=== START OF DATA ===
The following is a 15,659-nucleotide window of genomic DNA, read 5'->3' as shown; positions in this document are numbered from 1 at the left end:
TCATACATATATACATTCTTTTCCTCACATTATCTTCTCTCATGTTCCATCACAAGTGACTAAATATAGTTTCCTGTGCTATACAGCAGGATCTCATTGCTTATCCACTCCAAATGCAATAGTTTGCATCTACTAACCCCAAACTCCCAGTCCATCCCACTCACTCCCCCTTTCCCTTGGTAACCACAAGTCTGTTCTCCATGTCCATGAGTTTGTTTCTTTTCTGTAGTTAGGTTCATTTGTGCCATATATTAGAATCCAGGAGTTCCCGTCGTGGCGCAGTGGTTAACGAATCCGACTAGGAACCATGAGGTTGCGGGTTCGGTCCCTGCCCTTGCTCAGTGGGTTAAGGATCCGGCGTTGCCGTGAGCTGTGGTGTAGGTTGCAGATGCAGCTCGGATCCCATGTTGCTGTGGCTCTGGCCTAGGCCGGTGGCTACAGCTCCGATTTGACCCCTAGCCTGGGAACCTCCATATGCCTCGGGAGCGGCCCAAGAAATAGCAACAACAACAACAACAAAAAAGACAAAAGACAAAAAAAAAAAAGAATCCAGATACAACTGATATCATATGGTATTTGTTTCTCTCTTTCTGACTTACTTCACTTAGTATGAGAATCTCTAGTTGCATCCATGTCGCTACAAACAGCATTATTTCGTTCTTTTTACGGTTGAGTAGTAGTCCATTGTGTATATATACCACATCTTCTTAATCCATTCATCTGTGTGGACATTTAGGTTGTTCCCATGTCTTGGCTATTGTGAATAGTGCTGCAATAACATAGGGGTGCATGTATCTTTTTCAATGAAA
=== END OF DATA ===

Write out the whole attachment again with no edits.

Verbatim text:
The following is a 15,659-nucleotide window of genomic DNA, read 5'->3' as shown; positions in this document are numbered from 1 at the left end:
TCATACATATATACATTCTTTTCCTCACATTATCTTCTCTCATGTTCCATCACAAGTGACTAAATATAGTTTCCTGTGCTATACAGCAGGATCTCATTGCTTATCCACTCCAAATGCAATAGTTTGCATCTACTAACCCCAAACTCCCAGTCCATCCCACTCACTCCCCCTTTCCCTTGGTAACCACAAGTCTGTTCTCCATGTCCATGAGTTTGTTTCTTTTCTGTAGTTAGGTTCATTTGTGCCATATATTAGAATCCAGGAGTTCCCGTCGTGGCGCAGTGGTTAACGAATCCGACTAGGAACCATGAGGTTGCGGGTTCGGTCCCTGCCCTTGCTCAGTGGGTTAAGGATCCGGCGTTGCCGTGAGCTGTGGTGTAGGTTGCAGATGCAGCTCGGATCCCATGTTGCTGTGGCTCTGGCCTAGGCCGGTGGCTACAGCTCCGATTTGACCCCTAGCCTGGGAACCTCCATATGCCTCGGGAGCGGCCCAAGAAATAGCAACAACAACAACAACAAAAAAGACAAAAGACAAAAAAAAAAAAGAATCCAGATACAACTGATATCATATGGTATTTGTTTCTCTCTTTCTGACTTACTTCACTTAGTATGAGAATCTCTAGTTGCATCCATGTCGCTACAAACAGCATTATTTCGTTCTTTTTACGGTTGAGTAGTAGTCCATTGTGTATATATACCACATCTTCTTAATCCATTCATCTGTGTGGACATTTAGGTTGTTCCCATGTCTTGGCTATTGTGAATAGTGCTGCAATAACATAGGGGTGCATGTATCTTTTTCAATGAAA